Either dissolve a genre or invent one

A review of 'Bluets'



by Maggie Nelson

Wave Books 2009, 99 pages, $14, ISBN 9781933517407

In an interview with Bomblog, Maggie Nelson says she began writing Bluets because she wanted to spend time thinking and writing about something she loved — in this case, the color blue — rather than something she found despicable and frightening. “But because I am who I am,” Nelson says, “or because pleasure is what it is, the book quickly slid into dealing with pain too.” Consequently, Bluets reaches far beyond the constraints of its subject, resulting in a series of delicately associative numbered paragraphs investigating a broken romantic relationship, a friend’s chronic nerve pain, the writing process itself, and the deceptive elements of perception and color. The result not only defies easy categorization, but also leans toward Walter Benjamin’s famous declaration that all great works of literature either dissolve a genre or invent one. Thus, the only way Bluets can accurately be labeled “essay” (as the back cover suggests), it is only in the context of that word’s formal definition, which is to make an attempt. Just as one of Benjamin’s general attempts was to suggest the profound connections between mysticism, materialism, and idealism, Nelson is attempting to connect diverse subject matter, while also creating a form which is not only conducive to her exploration, but generatively compatible as well. Additionally, Nelson’s awareness of form and elements of closure helped synthesize her various subjects.

Nelson’s intense thematic engagement altered the very embryo of her project, which, in its final state, leans heavily on the structure of Wittgenstein’s Philosophical Remarks. For Nelson, as for Wittgenstein, the proposition is a discrete vehicle for thought experiments whose outcomes are proposed by the author, and then challenged in a way that suggests why the author’s or reader’s proposed outcomes may have been originally misguided. Bluets also supports Wittgenstein’s idea that it is impossible for a writer to say anything about the world as a whole, and that whatever can be said, can be said only in reference to its bounded portions. According to Wittgenstein, “Logic fills the world: the limits of the world are also its limits.” Therefore, according to Bertrand Russell in his introduction to the Tractacus, it is inaccurate to say, “There is this and this in the world, but not that.” Such a statement presupposes that one excludes certain possibilities to go beyond the boundaries of the world and to possibly contemplate these boundaries from the other.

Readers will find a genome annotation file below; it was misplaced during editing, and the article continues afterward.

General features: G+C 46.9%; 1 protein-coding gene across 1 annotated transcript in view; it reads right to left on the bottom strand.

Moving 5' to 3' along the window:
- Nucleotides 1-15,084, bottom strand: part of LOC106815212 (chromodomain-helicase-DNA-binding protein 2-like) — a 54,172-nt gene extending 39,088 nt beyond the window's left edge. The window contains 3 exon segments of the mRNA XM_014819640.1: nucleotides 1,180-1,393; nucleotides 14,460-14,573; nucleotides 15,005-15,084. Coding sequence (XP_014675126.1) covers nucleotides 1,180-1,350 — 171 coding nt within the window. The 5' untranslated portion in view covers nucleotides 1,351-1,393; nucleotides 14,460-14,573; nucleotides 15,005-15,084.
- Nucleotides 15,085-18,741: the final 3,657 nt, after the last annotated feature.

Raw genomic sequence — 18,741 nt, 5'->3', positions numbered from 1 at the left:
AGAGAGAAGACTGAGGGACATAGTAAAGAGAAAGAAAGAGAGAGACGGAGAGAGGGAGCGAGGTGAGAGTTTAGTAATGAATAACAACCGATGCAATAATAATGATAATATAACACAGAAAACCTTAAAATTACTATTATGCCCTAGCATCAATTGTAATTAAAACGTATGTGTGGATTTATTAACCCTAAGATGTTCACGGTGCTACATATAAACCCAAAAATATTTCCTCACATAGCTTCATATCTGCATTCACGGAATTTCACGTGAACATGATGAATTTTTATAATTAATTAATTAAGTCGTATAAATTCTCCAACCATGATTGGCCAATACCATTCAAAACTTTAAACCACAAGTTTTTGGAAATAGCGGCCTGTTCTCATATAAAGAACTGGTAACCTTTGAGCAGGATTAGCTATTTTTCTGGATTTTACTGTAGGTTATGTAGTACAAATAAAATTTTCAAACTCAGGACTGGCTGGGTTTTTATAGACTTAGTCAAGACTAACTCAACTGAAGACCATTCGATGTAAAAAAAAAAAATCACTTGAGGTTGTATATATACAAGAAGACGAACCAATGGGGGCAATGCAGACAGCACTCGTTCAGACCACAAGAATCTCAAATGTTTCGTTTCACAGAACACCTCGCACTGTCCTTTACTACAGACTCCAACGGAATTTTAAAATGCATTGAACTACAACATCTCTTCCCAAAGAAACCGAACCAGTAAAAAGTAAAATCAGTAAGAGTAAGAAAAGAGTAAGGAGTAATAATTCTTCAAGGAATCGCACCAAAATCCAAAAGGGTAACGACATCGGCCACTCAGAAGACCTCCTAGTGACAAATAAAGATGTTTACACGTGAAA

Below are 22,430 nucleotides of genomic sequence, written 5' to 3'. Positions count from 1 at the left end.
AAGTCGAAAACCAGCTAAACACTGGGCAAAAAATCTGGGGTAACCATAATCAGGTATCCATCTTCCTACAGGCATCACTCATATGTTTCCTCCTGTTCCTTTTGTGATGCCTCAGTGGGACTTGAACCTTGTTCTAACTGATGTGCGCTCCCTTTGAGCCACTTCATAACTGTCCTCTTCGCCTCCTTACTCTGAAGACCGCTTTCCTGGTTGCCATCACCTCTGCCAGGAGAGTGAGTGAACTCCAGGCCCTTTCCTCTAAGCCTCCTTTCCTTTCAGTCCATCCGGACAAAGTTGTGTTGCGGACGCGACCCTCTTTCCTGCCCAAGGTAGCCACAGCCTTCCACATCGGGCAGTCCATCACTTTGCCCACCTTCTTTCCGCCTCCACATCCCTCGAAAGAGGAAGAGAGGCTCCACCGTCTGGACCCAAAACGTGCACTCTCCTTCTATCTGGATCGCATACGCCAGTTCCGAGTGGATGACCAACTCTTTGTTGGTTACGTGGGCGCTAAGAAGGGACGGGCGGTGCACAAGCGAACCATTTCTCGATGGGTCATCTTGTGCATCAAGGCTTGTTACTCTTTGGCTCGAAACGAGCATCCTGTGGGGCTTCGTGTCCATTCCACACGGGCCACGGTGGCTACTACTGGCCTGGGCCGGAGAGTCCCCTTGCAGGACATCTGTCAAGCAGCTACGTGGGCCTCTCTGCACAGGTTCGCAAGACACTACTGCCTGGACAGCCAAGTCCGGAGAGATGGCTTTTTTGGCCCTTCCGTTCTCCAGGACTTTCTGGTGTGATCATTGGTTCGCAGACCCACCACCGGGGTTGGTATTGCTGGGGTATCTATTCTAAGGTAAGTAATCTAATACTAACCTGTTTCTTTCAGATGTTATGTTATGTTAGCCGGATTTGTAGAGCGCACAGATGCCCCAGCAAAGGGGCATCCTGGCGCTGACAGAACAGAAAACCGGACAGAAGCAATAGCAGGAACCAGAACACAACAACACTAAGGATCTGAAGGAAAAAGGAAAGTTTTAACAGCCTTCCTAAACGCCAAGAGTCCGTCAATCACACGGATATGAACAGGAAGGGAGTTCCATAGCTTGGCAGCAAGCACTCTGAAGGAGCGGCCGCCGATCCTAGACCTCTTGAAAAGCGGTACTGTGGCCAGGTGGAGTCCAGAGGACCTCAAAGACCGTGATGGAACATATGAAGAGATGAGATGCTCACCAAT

It is tempting, but ultimately problematic, to suggest that Bluets’ propositions are an attempt to create 240 “bounded portions” of the world, because the book also contains the negative space between propositions, which tends to further the idea that our experiences are never fully formed, but are instead open-ended experiments or investigations. This white space physically houses the unbounded portions of the world, each portion providing a silence during which one can begin to formulate relation.

No matter what happens to our bodies in our lifetimes, no matter if they become like “pebble’s in water”, they remain ours; us, theirs.

(Proposition 109)

In Tender Buttons, Stein seems particularly worried about color and pain that seem to come from nowhere, for no reason. “Why is there a single piece of any color…Why is there so much useless suffering…”

(Proposition 110)

Goethe also worries about colors and pain, though his reports sound more like installments from the battlefield: “Every decided colour does a certain violence to the eye, and forces the organ to opposition.”

(Proposition 111)

Conversely, one of the fundamental and necessary risks of Bluets is that such silences might actually come close to failing to make relation, as evidenced in the following sequence of propositions:

In one application, written and sent late at night to a conservative Ivy League university, I described myself and my project as heathen, hedonistic, and horny. I never got any funding. My blues stayed local.

(Proposition 64)

The instructions printed on the blue junk’s wrapper: Wrap Blue in cloth. Stir while squeezing the Blue in the last rinsing water. Dip articles separately for a short time; keep them moving. I liked these instructions. I like blues that keep moving.

(Proposition 65)

Yesterday I picked up a speck of blue I’d been eyeing for weeks on the ground outside my house, and found it to be a poison strip for termites. Noli me tangere, it said, as some blues do. I left it on the ground.